Does it seem like an hour or so ago that the 2020 presidential election came to a conclusion … and already we are in the midst of the next campaign for the U.S. presidency?
It does to me. It also makes me wonder whether the Europeans have the right idea on how to manage these campaigns.
It varies from country to country, but many nations — and I am looking at Europe at the moment — place a time limit on when candidates can campaign actively for high office.
I cannot recall the specifics, but I have heard anecdotally about campaigns for head of government or head of state lasting no more than six weeks or so.
Given the nature of our presidential campaigns, including the incessant and relentless fundraising that must occur to pay for them, I am willing at least to consider implementing such restrictions here.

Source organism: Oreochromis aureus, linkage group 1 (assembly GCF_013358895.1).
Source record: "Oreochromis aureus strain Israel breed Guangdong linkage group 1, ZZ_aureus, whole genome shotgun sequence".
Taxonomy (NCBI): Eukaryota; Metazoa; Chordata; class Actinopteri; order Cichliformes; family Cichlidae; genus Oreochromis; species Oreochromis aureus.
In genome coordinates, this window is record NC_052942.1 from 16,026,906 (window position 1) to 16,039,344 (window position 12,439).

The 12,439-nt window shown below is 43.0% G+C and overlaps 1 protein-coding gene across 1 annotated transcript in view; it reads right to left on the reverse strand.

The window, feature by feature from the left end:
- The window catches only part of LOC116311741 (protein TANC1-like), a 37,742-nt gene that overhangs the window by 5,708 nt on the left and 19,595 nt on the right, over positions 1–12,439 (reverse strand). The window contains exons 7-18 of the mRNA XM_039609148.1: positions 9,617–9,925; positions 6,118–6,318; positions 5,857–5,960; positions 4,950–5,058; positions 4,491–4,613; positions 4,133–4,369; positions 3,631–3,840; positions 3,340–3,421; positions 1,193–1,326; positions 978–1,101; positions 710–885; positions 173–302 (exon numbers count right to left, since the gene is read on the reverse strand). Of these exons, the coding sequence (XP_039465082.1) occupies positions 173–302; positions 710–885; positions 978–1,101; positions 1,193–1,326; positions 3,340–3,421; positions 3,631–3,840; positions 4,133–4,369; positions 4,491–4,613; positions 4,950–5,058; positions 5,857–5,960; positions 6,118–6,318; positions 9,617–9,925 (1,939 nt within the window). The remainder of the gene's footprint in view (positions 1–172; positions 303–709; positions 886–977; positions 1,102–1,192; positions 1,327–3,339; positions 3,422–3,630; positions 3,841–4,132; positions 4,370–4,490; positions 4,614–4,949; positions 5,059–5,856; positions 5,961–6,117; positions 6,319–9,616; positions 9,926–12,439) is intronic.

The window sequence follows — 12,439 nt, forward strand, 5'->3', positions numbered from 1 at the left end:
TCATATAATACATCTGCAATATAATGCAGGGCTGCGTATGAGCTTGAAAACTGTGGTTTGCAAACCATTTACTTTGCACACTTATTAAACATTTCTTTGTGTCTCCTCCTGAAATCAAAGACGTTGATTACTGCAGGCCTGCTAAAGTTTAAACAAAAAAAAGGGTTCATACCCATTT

The 2020 campaign began almost immediately at the end of the 2016 campaign and on and on it has gone through the past many presidential election cycles.
It never ends!
The news media feel compelled to report on the comings and goings of candidates in and out of, say, the early primary states. They speculate on who’s in and who’s just out for a weekend eating bad fair food and kissing children.
I lose interest in the early reporting of these campaigns. I get it back closer to the stretch drive. In the meantime, though, I have to suffer through endless news reports of what this potential candidate is saying about himself or herself and about the other candidates.
Hey, I consider myself a political junkie. Maybe I should change that to “recovering political junkie.” My recovery, though, is made more difficult by the non-stop campaigning that just won’t cease.